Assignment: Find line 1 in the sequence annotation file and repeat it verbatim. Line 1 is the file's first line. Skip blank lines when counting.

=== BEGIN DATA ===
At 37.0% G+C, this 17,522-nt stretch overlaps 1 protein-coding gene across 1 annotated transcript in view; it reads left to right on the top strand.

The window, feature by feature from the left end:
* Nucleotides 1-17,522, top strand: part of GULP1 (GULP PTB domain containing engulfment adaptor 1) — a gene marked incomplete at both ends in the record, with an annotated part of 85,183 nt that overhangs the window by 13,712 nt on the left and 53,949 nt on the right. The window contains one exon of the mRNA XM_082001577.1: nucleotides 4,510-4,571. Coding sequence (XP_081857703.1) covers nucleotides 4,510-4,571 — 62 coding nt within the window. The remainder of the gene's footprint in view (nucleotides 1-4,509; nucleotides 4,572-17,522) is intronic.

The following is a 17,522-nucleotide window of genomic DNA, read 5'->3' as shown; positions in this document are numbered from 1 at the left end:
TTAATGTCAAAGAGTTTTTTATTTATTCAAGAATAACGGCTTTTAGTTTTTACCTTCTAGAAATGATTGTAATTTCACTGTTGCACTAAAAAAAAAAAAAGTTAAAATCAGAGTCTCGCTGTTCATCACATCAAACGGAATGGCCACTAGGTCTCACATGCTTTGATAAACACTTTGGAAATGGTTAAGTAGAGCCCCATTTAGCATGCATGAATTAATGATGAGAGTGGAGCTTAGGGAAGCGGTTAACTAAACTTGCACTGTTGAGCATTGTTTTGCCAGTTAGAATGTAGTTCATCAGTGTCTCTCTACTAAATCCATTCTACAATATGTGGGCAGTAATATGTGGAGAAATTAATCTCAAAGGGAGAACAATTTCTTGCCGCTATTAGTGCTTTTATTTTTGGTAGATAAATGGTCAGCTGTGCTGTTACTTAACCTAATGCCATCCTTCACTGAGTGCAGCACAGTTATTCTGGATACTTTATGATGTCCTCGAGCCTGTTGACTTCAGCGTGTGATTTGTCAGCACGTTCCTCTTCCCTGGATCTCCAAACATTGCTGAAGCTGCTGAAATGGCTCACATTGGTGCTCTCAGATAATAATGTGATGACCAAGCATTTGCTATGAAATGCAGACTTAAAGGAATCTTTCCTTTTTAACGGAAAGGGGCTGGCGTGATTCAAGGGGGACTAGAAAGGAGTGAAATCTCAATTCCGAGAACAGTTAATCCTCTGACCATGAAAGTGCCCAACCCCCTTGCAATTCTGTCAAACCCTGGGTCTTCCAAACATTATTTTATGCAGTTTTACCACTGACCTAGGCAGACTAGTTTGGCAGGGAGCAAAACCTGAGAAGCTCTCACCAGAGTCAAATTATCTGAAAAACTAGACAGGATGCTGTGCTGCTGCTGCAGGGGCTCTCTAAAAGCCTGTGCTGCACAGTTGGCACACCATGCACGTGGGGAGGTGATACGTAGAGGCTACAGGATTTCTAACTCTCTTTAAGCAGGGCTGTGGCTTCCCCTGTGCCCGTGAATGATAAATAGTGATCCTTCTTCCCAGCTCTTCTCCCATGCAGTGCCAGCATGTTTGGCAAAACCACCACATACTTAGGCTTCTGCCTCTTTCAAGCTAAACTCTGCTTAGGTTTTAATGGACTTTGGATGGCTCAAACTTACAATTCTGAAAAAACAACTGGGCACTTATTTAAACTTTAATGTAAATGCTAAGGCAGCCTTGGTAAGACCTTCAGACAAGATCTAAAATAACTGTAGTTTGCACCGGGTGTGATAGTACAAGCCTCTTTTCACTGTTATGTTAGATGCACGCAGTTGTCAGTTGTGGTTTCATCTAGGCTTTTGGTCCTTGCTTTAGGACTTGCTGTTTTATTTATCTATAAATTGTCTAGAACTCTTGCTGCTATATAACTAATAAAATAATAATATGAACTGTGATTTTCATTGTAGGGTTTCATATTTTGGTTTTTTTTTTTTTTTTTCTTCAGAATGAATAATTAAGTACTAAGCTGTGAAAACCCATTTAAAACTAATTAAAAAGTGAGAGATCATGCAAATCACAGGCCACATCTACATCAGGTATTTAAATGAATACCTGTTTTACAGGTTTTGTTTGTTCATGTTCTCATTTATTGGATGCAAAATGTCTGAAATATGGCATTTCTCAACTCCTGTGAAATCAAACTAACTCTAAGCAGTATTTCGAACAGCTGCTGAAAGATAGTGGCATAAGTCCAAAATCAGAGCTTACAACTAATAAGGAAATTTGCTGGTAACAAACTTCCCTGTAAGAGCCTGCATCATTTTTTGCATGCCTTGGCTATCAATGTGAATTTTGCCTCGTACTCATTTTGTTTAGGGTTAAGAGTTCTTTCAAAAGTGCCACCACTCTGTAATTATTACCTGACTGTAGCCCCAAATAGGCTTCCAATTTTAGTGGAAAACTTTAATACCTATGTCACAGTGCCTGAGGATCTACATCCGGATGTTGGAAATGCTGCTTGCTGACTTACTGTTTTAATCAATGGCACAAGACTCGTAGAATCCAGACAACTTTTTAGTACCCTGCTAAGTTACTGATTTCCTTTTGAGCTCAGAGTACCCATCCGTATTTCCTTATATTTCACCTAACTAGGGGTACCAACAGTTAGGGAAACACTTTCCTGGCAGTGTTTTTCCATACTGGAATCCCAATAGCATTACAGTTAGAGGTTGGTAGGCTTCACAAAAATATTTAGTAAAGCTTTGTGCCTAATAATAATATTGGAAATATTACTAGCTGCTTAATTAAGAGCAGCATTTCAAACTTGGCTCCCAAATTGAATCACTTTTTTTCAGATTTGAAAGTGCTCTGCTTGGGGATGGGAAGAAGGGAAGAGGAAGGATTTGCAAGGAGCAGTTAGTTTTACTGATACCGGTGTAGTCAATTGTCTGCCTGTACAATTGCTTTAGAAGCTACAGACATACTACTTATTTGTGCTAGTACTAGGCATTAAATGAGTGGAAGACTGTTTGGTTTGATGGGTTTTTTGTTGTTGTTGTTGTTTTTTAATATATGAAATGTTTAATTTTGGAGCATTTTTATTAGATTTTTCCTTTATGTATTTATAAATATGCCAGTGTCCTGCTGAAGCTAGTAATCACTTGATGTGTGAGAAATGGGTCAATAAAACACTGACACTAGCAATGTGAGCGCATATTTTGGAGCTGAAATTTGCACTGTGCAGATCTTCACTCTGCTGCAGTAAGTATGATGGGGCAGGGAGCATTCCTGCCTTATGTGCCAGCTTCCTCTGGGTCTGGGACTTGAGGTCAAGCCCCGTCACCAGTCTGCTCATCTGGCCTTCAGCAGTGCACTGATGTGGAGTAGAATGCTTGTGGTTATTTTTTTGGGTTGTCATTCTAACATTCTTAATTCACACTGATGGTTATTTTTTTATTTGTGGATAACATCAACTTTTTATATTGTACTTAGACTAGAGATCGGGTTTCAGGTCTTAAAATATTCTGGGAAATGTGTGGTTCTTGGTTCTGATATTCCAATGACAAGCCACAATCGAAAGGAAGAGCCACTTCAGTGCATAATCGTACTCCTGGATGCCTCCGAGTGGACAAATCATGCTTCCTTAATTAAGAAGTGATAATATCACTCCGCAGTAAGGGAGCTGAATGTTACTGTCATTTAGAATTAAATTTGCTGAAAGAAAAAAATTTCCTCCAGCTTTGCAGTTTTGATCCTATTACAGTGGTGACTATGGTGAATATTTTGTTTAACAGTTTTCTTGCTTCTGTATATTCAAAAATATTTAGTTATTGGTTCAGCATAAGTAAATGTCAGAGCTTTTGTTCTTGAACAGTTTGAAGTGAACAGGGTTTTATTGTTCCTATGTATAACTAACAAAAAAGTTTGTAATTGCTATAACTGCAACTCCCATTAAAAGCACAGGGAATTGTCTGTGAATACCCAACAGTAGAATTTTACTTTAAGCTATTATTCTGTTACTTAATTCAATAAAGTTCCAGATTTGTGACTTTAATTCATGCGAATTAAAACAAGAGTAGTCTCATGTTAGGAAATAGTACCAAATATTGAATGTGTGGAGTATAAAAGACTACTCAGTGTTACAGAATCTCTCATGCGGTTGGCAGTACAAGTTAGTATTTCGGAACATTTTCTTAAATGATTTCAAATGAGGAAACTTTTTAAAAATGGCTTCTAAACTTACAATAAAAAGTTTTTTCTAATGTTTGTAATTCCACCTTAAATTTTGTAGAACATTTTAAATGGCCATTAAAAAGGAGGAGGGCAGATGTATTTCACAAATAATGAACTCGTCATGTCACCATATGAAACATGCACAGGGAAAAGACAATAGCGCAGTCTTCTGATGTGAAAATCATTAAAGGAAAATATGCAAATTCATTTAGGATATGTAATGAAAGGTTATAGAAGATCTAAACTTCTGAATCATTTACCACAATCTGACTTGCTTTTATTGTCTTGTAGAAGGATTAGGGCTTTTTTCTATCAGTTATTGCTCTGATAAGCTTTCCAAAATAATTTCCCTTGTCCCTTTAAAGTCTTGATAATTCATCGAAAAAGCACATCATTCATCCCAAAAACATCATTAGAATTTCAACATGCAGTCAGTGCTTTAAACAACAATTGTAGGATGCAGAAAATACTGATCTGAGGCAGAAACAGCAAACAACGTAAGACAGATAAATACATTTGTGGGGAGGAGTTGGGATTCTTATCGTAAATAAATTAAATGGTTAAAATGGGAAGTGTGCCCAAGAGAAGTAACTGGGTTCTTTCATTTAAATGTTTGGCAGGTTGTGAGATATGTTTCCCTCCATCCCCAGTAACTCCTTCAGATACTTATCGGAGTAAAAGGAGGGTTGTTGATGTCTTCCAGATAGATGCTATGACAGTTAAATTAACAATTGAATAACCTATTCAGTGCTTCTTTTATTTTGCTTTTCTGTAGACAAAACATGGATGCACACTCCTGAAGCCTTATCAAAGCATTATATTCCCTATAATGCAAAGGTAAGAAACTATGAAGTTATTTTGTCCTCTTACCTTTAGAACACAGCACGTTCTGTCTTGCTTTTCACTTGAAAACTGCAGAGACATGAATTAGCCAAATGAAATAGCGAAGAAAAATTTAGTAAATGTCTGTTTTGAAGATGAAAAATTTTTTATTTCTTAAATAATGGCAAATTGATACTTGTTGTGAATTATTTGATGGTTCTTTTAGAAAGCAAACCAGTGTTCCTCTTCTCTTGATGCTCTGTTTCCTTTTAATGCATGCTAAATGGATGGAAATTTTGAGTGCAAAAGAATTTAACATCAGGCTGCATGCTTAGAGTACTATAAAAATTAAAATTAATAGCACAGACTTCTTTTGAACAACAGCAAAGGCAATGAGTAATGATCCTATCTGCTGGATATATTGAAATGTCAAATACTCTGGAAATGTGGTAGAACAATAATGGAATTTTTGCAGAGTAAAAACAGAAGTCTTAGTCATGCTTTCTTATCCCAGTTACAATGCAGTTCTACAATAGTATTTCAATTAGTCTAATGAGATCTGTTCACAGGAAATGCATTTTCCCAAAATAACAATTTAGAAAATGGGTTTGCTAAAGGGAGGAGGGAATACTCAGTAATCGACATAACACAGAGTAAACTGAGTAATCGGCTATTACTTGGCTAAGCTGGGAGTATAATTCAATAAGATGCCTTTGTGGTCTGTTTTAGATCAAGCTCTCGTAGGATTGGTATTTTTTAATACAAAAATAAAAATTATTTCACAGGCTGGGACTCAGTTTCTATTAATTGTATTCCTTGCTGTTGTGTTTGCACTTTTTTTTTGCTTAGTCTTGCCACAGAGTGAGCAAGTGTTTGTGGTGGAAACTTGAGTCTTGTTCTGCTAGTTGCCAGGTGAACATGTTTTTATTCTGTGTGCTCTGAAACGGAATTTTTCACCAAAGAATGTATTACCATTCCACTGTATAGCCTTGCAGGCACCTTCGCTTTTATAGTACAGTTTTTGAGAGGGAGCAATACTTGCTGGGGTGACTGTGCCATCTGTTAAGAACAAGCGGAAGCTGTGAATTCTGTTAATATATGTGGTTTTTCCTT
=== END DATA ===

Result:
At 37.0% G+C, this 17,522-nt stretch overlaps 1 protein-coding gene across 1 annotated transcript in view; it reads left to right on the top strand.